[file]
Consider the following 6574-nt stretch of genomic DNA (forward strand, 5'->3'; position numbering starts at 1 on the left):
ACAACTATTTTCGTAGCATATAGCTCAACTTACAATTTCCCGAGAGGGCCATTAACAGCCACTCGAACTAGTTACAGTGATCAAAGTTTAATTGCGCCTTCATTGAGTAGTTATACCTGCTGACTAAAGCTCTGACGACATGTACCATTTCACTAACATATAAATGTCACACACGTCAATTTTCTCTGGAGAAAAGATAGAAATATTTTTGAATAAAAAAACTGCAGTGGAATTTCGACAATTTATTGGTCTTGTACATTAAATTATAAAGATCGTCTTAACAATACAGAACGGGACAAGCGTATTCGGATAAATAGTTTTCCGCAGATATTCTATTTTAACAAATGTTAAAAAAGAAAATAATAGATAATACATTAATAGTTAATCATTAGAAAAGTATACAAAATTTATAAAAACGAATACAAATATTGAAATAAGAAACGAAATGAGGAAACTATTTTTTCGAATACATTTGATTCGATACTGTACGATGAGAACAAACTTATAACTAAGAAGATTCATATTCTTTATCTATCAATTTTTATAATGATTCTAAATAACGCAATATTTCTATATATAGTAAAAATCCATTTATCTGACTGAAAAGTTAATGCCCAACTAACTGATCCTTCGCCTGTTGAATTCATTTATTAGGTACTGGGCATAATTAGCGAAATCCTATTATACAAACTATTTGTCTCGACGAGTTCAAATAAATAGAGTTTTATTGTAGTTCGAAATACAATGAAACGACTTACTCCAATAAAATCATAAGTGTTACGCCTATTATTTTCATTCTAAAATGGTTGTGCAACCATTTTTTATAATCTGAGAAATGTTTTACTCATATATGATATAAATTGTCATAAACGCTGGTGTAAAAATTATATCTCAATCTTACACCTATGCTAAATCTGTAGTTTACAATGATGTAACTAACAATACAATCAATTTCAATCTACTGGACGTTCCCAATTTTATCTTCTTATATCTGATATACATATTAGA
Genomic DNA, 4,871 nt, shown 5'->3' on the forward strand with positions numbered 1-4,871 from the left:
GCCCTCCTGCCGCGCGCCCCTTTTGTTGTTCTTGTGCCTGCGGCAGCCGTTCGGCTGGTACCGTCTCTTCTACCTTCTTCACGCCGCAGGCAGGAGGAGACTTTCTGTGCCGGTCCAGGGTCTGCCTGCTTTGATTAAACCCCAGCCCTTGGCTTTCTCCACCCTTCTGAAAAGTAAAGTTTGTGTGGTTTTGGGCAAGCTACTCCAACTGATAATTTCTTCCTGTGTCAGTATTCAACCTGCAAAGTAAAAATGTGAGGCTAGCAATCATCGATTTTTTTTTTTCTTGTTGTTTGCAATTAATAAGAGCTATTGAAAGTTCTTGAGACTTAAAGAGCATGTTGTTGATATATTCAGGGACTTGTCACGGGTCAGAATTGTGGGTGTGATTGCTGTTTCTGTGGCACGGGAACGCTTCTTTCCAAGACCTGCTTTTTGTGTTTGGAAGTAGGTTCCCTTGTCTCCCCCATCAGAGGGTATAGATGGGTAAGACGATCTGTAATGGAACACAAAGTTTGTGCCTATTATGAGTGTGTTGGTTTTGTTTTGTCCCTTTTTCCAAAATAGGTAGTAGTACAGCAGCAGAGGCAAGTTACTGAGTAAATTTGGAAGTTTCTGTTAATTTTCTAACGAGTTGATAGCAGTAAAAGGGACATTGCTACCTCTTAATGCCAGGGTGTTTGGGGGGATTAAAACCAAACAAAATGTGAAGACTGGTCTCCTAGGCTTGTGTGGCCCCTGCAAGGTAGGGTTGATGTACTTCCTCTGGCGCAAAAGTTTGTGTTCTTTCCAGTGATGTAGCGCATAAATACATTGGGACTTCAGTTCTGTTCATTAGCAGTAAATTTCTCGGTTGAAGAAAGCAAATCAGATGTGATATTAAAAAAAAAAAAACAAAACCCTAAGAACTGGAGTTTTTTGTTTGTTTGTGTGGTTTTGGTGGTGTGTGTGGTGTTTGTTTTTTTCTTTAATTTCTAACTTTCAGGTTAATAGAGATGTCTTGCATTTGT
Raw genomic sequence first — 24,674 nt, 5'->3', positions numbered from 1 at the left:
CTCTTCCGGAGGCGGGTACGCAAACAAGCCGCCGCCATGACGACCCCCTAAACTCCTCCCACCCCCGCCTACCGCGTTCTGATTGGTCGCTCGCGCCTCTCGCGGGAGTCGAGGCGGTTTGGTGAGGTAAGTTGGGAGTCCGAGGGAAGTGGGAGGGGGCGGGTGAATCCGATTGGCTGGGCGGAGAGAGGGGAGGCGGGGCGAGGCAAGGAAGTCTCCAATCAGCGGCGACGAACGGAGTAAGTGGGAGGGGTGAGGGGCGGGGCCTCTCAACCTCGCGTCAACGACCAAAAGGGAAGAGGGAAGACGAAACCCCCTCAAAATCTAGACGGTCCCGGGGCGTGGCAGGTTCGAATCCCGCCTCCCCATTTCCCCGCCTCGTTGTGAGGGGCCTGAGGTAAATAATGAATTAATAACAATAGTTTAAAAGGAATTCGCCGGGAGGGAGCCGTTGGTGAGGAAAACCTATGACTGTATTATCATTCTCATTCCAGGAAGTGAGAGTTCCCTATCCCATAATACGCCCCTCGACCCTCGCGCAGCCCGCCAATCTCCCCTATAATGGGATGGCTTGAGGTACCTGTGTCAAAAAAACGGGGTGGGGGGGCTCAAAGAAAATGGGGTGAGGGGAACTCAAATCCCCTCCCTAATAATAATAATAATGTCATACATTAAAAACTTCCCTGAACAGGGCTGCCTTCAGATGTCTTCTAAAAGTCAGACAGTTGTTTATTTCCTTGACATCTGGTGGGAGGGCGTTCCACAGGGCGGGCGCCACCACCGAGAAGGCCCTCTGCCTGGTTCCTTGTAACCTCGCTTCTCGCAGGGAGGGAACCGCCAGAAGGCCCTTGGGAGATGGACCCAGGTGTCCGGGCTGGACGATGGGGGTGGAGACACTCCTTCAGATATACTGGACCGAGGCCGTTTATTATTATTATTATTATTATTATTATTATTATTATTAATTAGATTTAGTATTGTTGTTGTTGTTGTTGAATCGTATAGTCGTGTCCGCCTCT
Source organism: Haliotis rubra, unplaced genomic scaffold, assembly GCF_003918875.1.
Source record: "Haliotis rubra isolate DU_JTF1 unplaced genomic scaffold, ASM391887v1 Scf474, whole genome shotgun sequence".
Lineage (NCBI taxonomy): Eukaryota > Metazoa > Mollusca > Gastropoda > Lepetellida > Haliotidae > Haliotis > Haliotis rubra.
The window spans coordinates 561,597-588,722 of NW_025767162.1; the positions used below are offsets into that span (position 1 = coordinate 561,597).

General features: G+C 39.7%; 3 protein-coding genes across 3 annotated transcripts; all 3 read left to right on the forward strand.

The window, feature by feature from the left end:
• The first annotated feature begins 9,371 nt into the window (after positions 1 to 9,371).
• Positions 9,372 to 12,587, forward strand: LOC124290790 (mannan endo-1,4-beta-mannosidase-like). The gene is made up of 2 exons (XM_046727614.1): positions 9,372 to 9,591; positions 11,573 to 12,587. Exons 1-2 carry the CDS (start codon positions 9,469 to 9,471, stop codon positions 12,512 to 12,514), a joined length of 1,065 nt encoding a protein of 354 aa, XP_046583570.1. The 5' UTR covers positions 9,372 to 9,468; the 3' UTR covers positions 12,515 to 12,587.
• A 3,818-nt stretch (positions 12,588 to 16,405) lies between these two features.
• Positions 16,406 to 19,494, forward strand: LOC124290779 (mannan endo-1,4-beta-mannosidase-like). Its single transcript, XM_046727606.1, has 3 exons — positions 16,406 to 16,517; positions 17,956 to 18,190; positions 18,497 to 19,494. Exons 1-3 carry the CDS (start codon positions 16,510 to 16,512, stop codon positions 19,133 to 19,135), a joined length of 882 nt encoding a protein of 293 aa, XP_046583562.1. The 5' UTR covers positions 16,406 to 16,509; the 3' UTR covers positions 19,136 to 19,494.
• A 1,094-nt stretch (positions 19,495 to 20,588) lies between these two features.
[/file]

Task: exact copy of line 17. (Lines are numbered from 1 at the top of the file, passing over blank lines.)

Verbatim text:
• A 1,094-nt stretch (positions 19,495 to 20,588) lies between these two features.